According to her psychological evaluation report by Petitioner’s psychologist, Julie Duncan, Ph.D., Claimant had biofeedback and group therapy as part of the work hardening program. (Exh. 1, p. 87). In that report, dated January 15, 2002, Claimant reported persistent severe pain that was adversely affecting her activities of daily living, her marriage, and her finances. Her activity level was estimated at 63% of her pre-injury level. She has used Skelaxin, Zanaflex, Naproxen, Esgic-Plus, Anergic, and Celebrex medications. Due to her pain, she sought medical treatment at the emergency room three or four times within the preceding year, as well as having four to seven offices visits with her physician or chiropractor in the preceding six months. According to Dr. Duncan’s report, Claimant’s husband seemed to be both reinforcing her “pain behavior” by showing extra concern when she reported pain. At the same time, her husband criticized her because her pain has made their life difficult. Claimant reported feeling guilty about not controlling her pain and fearing reinjury. The evaluation found Claimant to be moderately depressed with a global assessment of function (GAF) of 50. (Exh. 1, p. 90-91). Dr. Duncan concluded:
This patient is having obvious difficulties in coping. She complains of severe pain that is chronic. She has poor coping skills and there is emotionality that is secondary to her physical pain complaints. It is apparent in this case that she is going to need to be exposed to and participate in an intensive treatment experience. Attempts at individual modalities utilized singly will not be effective. (Exh. 1, p. 90).
In January 2002, Alan Meril, M.D., examined Claimant and diagnosed her with chronic neck and lumbar radicular syndrome. (Exh.1, p. 93).
At the hearing, Petitioner’s director of physical rehabilitation, Arash Sarabi, D.C., testified that Claimant’s perceived pain appeared to be, in large part, psychological in origin and that all appropriate physical therapies had already been tried without success. Dr. Sarabi agreed with Dr. Wright that Claimant’s physical condition, based on objective findings, did not explain the degree of pain she reported. Claimant’s GAF of 50 indicated to Dr. Sarabi that she needed intensive care. He opined that the biofeedback and group therapy administered in the work hardening program were ineffective because work hardening programs do not emphasize coping with psychological pain, and Claimant’s problem is largely psychological. Because her pain has lasted well beyond the normal healing time, has not responded to multiple types of therapy, lacks a corollary physical manifestation, and has disrupted Claimant’s activities of daily living and kept her from returning to work, Dr. Sarabi believed Claimant needed a CPM program.
D. The Parties’ Arguments
Respondent relied on the findings of its utilization reviewer and the IRO reviewer that a CPM program was not medically necessary for Claimant because there was insufficient reason to believe she would benefit from such a program based on her failure to benefit from the biofeedback and group therapy counseling she received in the work hardening program.
Petitioner argued that the IRO reviewer, a chiropractor, was unqualified to render an opinion in this matter. According to Petitioner, only an orthopedic surgeon or a pain management specialist would be qualified to determine whether a CPM program was medically necessary for Claimant. Petitioner emphasized that Claimant’s failure to benefit from prior therapies, treatment, and procedures is what qualifies her for a CPM program. A CPM program is intended to be a multi-disciplinary, intensive approach that uses therapies in concert to maximize benefits and effectiveness. Therapies that were ineffective when used alone may achieve results when used in concert with other therapies.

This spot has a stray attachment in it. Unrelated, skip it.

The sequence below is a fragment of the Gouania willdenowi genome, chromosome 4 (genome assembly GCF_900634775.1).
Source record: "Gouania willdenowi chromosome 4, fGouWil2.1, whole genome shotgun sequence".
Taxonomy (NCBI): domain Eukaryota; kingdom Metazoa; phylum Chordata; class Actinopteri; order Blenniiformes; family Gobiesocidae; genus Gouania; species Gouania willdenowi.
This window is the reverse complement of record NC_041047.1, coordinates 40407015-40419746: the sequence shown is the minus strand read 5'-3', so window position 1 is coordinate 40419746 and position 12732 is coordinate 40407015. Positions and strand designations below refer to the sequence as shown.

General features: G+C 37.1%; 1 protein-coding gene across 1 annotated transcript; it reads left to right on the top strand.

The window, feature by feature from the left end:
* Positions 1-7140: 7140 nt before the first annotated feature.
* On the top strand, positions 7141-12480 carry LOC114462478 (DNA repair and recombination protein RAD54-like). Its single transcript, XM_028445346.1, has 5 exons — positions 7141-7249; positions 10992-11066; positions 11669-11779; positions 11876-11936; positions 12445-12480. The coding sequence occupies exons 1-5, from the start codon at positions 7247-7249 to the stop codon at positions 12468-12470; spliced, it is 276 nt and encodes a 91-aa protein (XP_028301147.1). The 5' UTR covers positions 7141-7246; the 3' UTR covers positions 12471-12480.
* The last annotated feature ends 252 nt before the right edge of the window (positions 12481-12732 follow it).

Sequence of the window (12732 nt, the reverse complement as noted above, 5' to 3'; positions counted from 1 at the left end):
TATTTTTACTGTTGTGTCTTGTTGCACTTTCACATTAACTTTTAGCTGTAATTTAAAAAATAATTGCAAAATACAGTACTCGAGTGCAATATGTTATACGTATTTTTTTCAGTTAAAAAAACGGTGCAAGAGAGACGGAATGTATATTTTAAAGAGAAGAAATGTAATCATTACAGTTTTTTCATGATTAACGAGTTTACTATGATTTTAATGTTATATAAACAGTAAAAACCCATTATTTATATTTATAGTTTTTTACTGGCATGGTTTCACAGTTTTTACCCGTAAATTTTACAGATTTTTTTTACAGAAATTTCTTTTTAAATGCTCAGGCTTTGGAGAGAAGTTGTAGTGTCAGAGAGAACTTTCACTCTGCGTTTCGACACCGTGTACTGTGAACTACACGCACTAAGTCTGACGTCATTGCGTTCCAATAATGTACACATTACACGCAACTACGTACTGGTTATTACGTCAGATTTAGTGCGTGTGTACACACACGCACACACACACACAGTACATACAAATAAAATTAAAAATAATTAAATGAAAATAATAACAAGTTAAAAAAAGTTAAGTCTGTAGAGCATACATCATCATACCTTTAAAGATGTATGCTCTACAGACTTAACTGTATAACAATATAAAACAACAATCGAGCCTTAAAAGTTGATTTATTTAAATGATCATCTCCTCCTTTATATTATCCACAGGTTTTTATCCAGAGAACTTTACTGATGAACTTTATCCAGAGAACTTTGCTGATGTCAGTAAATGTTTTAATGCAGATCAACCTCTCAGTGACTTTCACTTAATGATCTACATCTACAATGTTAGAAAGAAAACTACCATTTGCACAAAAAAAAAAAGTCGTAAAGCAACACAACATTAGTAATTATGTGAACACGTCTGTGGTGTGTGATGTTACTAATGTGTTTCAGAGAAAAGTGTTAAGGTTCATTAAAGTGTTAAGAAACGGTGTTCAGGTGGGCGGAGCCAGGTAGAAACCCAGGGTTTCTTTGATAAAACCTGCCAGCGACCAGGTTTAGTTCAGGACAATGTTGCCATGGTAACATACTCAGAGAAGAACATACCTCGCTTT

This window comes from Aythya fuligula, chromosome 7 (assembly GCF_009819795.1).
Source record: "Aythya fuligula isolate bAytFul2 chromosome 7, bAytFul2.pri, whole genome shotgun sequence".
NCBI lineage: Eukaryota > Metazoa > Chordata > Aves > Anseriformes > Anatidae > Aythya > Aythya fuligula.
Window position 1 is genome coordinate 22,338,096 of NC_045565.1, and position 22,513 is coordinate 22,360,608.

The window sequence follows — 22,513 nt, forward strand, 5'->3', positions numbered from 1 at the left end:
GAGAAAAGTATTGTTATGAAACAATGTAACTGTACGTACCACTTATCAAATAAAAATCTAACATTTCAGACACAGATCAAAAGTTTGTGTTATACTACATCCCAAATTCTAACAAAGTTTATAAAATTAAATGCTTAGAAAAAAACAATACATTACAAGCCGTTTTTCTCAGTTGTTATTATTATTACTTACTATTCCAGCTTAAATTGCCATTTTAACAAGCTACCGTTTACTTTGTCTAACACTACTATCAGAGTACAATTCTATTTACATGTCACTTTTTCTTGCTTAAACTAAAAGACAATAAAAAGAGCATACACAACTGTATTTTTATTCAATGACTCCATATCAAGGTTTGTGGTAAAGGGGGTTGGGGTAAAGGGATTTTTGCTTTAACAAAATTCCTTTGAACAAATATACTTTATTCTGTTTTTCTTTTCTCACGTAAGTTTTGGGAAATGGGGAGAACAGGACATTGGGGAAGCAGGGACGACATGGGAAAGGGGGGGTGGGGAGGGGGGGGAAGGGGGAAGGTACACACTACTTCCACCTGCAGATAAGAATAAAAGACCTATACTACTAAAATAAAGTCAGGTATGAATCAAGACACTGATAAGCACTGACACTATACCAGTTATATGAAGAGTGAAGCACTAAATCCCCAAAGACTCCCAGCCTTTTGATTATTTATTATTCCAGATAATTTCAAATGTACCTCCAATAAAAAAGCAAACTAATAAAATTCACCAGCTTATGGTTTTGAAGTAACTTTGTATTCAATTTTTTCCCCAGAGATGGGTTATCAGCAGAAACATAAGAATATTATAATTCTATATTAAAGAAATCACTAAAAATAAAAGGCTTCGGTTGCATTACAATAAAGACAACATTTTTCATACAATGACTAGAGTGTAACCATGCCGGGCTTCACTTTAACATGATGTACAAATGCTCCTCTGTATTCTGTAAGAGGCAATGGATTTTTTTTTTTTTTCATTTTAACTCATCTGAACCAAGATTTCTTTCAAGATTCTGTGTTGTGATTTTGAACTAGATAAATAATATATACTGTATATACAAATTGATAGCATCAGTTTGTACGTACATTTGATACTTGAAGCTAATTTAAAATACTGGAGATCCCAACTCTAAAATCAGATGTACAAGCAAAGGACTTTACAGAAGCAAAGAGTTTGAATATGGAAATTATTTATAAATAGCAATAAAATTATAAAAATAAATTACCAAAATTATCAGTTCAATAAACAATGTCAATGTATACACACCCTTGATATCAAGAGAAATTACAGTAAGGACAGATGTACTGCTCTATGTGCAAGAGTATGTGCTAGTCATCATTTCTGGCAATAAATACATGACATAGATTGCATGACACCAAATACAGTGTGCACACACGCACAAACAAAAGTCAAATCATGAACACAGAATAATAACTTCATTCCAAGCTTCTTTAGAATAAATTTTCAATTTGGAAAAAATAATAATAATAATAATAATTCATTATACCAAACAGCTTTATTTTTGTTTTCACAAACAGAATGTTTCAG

E. CPM Criteria
Although Petitioner requested preauthorization for the CPM in January 2002, just days after the repeal of the Commission's 1996 Medical Fee Guideline (MFG), the MFG's criteria for admission to a chronic pain management program is relevant to this proceeding because Petitioner’s expert and the IRO reviewer used the MFG is assessing Claimant’s medical need for the program. The ALJ recognized that the Commission's former Mental Health Guideline (MHG) supplemented the MFG with specific referral criteria for a CPM program. See 28 TAC § 134.1000(i)(3)(B) (West 2002)(repealed by statute effective January 1, 2002). The ALJ found the Commission's former MFG and MHG criteria relevant to this case.
Under the 1996 MFG, chronic pain syndrome was defined as “any set of verbal or nonverbal behaviors that involves the complaint of enduring pain; differs significantly from the injured worker’s premorbid status; has not responded to previous appropriate medical, surgical, and/or injection treatments; and interferes with the injured worker's physical, psychological, social, and/or vocational functioning.” The MFG required the admission criteria for a CPM program allow participation by persons who have chronic pain syndrome who are likely to benefit from the program
and who are not prohibited from participation by medical, psychological, or other conditions. The MHG looked at the patient's GAF (under 90 with any psycho-social stressor); failure to respond to outpatient physical therapy or mental health treatment; pain behavior that disrupts daily living activities; threat of significant and permanent loss of functioning requiring major readjustments; pain well beyond expected tissue healing time; and risk of development of an excessively disabled lifestyle, including inability to work.